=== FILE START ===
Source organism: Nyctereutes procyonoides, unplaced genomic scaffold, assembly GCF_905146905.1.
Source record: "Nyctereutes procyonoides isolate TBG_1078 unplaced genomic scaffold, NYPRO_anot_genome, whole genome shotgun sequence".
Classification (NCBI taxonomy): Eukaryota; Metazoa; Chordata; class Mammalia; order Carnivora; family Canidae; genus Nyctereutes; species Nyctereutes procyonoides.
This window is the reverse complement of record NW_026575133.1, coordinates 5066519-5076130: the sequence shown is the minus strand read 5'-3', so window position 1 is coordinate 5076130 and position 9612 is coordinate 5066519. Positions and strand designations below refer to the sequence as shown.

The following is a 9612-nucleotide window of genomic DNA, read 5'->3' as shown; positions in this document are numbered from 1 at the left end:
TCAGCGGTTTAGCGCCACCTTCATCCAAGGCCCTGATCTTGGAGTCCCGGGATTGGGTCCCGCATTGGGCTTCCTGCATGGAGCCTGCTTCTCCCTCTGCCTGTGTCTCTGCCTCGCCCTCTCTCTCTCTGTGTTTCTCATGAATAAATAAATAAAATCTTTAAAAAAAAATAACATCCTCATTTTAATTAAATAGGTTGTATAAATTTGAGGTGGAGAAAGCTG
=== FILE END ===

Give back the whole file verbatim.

Source organism: Nyctereutes procyonoides, unplaced genomic scaffold, assembly GCF_905146905.1.
Source record: "Nyctereutes procyonoides isolate TBG_1078 unplaced genomic scaffold, NYPRO_anot_genome, whole genome shotgun sequence".
Classification (NCBI taxonomy): Eukaryota; Metazoa; Chordata; class Mammalia; order Carnivora; family Canidae; genus Nyctereutes; species Nyctereutes procyonoides.
This window is the reverse complement of record NW_026575133.1, coordinates 5066519-5076130: the sequence shown is the minus strand read 5'-3', so window position 1 is coordinate 5076130 and position 9612 is coordinate 5066519. Positions and strand designations below refer to the sequence as shown.

The following is a 9612-nucleotide window of genomic DNA, read 5'->3' as shown; positions in this document are numbered from 1 at the left end:
TCAGCGGTTTAGCGCCACCTTCATCCAAGGCCCTGATCTTGGAGTCCCGGGATTGGGTCCCGCATTGGGCTTCCTGCATGGAGCCTGCTTCTCCCTCTGCCTGTGTCTCTGCCTCGCCCTCTCTCTCTCTGTGTTTCTCATGAATAAATAAATAAAATCTTTAAAAAAAAATAACATCCTCATTTTAATTAAATAGGTTGTATAAATTTGAGGTGGAGAAAGCTG